Visages d’enfants (1923) Director: Jacques Feyder
“The Faces of Children” is a simple and beautiful film. It is a French-Swiss pastoral movie that takes place amidst the incredible landscape of the village of Saint-Luc in the mountainous Haut-Valais region of Switzerland.
It is a psychological exploration, remarkably complex for the time, and it tells the story of a family whose mother has tragically died. The father struggles and sends his son away to live with his godfather up in the mountains. Meanwhile, father continues on with his life, and eventually falls in love and remarries. When his young son finds out, he returns home and meets his new mother (who has a daughter) with skepticism. He looks to his mother’s portrait on the wall, which comes alive in the boy’s mind. He begins to sabotage his new mother and sister, and in the end he tricks his new sister into wandering into the woods where she becomes trapped in a chapel under an avalanche. After his mother’s portrait appears blurred to him, expressing dissatisfaction with his actions, he goes out into the woods in attempt to drown himself int he river, but he is rescued at the last moment by his new mother, and he finally embraces her while his biological mother’s portrait smiles down upon him.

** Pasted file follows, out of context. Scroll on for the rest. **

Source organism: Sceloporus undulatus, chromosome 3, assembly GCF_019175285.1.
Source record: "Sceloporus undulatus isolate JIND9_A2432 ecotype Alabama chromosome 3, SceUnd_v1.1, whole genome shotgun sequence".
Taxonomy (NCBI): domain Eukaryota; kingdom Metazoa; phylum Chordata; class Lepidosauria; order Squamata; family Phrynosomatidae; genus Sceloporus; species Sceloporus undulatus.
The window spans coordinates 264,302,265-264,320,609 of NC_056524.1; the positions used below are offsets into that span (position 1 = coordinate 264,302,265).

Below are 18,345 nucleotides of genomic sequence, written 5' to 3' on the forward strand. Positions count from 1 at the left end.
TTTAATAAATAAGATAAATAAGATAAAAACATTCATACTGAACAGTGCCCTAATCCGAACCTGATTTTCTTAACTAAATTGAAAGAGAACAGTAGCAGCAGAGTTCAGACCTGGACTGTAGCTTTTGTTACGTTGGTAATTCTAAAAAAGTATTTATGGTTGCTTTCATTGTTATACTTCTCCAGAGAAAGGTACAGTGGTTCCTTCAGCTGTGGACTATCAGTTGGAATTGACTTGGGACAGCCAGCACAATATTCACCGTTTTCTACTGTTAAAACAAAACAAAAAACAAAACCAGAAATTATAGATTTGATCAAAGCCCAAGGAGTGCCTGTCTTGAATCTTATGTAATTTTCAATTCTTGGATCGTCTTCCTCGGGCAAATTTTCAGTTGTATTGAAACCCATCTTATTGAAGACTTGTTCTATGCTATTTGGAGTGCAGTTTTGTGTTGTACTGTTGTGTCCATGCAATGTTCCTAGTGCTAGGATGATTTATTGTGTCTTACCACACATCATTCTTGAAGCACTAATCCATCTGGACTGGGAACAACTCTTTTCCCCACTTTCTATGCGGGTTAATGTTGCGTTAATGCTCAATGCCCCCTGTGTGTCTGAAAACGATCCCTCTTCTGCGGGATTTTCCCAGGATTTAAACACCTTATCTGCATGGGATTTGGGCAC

Jacques Feyder is a lesser-known director of French films during the silent era, a fact lamented by Rene Clair. After directing a few early films, including Visages d’enfants, he came to Hollywood to work on several Greta Garbo pictures, but he soon grew disillusioned with the “system” of Hollywood that stifled creativity. He returned to Europe and directed a number of films, but suddenly passed away in 1948. His wife was a famous French actress named Françoise Rosay, who appeared in a large number of his films, and also helped him co-direct his movies at times.
“The Faces of Children” is a slow-moving, dramatic film that is years ahead of its time. It was praised by critics upon its release, however it was not a financial success among the public. The original negative was presumed lost for years until it turned up in the 1980s and the restoration of the film has been remarkable. “The Faces of Children” has been called one of the best silent French films among certain circles. It is a truly under-appreciated masterpiece of French silent cinema, on par other great French directors like, Abel Gance, Marcel L’Herbier, and Jean Epstein.